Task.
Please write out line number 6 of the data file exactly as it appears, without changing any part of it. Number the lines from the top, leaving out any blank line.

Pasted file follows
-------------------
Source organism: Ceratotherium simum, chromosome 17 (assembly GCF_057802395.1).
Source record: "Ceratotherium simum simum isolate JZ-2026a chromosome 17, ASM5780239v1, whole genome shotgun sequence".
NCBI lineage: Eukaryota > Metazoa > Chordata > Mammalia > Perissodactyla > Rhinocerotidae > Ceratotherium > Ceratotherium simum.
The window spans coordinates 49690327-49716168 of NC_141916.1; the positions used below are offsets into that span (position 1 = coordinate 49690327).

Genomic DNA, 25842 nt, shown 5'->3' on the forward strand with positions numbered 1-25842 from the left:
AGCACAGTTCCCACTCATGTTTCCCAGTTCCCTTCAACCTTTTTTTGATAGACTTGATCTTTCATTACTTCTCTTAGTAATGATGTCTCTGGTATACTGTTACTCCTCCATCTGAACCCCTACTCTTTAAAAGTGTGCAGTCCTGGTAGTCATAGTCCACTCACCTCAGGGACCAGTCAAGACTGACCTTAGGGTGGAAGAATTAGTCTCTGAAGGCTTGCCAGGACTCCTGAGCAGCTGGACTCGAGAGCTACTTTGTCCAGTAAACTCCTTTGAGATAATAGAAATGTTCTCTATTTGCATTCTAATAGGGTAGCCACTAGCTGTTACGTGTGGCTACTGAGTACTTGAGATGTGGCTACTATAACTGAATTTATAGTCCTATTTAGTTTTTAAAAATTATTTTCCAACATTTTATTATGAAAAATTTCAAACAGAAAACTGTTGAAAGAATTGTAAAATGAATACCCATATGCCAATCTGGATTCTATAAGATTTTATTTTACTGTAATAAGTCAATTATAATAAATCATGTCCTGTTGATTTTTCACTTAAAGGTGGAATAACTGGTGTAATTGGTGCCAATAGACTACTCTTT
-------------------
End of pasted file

AGCACAGTTCCCACTCATGTTTCCCAGTTCCCTTCAACCTTTTTTTGATAGACTTGATCTTTCATTACTTCTCTTAGTAATGATGTCTCTGGTATACTGTTACTCCTCCATCTGAACCCCTACTCTTTAAAAGTGTGCAGTCCTGGTAGTCATAGTCCACTCACCTCAGGGACCAGTCAAGACTGACCTTAGGGTGGAAGAATTAGTCTCTGAAGGCTTGCCAGGACTCCTGAGCAGCTGGACTCGAGAGCTACTTTGTCCAGTAAACTCCTTTGAGATAATAGAAATGTTCTCTATTTGCATTCTAATAGGGTAGCCACTAGCTGTTACGTGTGGCTACTGAGTACTTGAGATGTGGCTACTATAACTGAATTTATAGTCCTATTTAGTTTTTAAAAATTATTTTCCAACATTTTATTATGAAAAATTTCAAACAGAAAACTGTTGAAAGAATTGTAAAATGAATACCCATATGCCAATCTGGATTCTATAAGATTTTATTTTACTGTAATAAGTCAATTATAATAAATCATGTCCTGTTGATTTTTCACTTAAAGGTGGAATAACTGGTGTAATTGGTGCCAATAGACTACTCTTT